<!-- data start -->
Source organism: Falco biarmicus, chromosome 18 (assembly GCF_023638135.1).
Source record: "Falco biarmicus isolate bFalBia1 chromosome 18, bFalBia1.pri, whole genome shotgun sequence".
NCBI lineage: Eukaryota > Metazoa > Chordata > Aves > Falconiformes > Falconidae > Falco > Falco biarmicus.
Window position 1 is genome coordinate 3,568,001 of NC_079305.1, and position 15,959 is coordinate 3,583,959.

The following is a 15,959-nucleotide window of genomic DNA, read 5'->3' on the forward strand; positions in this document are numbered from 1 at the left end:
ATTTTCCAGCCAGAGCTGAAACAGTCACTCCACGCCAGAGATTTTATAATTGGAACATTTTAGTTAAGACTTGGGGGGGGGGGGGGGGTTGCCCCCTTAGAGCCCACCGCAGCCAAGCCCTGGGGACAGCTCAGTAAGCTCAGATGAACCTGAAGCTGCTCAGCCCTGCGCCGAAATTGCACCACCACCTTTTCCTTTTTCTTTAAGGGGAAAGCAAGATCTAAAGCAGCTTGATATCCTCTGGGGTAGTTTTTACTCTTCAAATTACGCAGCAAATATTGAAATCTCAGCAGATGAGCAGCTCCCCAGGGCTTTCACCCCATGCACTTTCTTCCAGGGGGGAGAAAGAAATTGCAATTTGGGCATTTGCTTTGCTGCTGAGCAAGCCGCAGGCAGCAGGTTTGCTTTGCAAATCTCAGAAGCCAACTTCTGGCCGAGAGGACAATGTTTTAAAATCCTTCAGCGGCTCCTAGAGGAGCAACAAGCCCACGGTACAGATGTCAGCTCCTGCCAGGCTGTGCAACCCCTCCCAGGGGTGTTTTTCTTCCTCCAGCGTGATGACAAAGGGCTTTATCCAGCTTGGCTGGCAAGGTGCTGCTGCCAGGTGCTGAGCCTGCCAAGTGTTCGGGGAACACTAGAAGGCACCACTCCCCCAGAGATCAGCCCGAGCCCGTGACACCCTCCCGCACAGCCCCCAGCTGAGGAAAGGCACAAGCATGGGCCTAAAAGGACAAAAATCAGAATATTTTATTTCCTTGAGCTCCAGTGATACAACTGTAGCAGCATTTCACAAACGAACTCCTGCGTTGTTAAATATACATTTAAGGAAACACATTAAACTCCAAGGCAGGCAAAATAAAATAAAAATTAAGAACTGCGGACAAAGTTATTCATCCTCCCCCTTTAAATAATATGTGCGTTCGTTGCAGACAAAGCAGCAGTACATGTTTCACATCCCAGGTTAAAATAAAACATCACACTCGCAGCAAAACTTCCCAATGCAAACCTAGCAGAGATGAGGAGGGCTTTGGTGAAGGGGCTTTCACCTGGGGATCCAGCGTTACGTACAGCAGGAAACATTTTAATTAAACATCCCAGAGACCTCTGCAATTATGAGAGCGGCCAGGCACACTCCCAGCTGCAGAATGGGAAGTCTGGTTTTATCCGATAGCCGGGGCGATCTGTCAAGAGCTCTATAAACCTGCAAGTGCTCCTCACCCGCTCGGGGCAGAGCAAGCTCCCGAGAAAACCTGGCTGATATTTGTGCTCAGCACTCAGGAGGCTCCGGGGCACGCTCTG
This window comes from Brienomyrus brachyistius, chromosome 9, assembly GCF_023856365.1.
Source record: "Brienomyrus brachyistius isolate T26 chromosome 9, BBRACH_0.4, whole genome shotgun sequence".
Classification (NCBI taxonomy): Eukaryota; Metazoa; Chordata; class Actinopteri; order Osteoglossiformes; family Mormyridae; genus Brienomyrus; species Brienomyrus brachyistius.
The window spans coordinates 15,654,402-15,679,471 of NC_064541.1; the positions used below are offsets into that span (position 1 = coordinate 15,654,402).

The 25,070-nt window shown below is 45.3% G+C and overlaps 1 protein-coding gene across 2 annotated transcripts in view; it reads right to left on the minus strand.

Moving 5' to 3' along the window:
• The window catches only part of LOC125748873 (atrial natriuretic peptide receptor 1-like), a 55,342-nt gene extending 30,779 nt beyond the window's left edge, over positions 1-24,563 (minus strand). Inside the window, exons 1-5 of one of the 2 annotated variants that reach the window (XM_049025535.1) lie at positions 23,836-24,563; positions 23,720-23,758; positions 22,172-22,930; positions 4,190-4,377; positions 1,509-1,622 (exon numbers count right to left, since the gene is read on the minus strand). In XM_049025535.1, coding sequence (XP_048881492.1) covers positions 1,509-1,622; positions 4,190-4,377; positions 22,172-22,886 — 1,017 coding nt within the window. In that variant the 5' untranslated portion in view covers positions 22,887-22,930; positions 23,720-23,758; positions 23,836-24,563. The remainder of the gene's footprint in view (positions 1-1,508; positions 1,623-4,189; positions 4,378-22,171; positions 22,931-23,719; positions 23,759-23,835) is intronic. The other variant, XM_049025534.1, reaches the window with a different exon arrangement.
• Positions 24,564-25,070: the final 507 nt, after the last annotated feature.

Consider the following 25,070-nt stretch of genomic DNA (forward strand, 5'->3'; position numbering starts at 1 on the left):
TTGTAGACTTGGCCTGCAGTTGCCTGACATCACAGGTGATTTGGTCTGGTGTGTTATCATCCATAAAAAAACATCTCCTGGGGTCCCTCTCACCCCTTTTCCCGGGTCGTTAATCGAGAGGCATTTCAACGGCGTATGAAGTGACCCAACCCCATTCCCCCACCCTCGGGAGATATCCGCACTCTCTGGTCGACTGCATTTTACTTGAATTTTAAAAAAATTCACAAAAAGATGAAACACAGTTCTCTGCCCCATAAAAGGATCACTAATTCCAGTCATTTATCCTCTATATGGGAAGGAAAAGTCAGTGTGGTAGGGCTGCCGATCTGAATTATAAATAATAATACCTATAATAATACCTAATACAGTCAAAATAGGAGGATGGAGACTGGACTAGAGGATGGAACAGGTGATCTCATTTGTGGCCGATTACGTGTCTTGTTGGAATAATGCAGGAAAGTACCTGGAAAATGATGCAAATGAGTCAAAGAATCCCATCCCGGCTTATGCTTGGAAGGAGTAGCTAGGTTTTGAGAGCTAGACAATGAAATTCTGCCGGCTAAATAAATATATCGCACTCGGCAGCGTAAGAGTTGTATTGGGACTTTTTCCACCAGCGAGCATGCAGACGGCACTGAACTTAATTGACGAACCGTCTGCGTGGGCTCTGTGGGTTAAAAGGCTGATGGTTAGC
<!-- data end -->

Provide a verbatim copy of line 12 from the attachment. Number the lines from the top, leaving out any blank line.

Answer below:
Moving 5' to 3' along the window: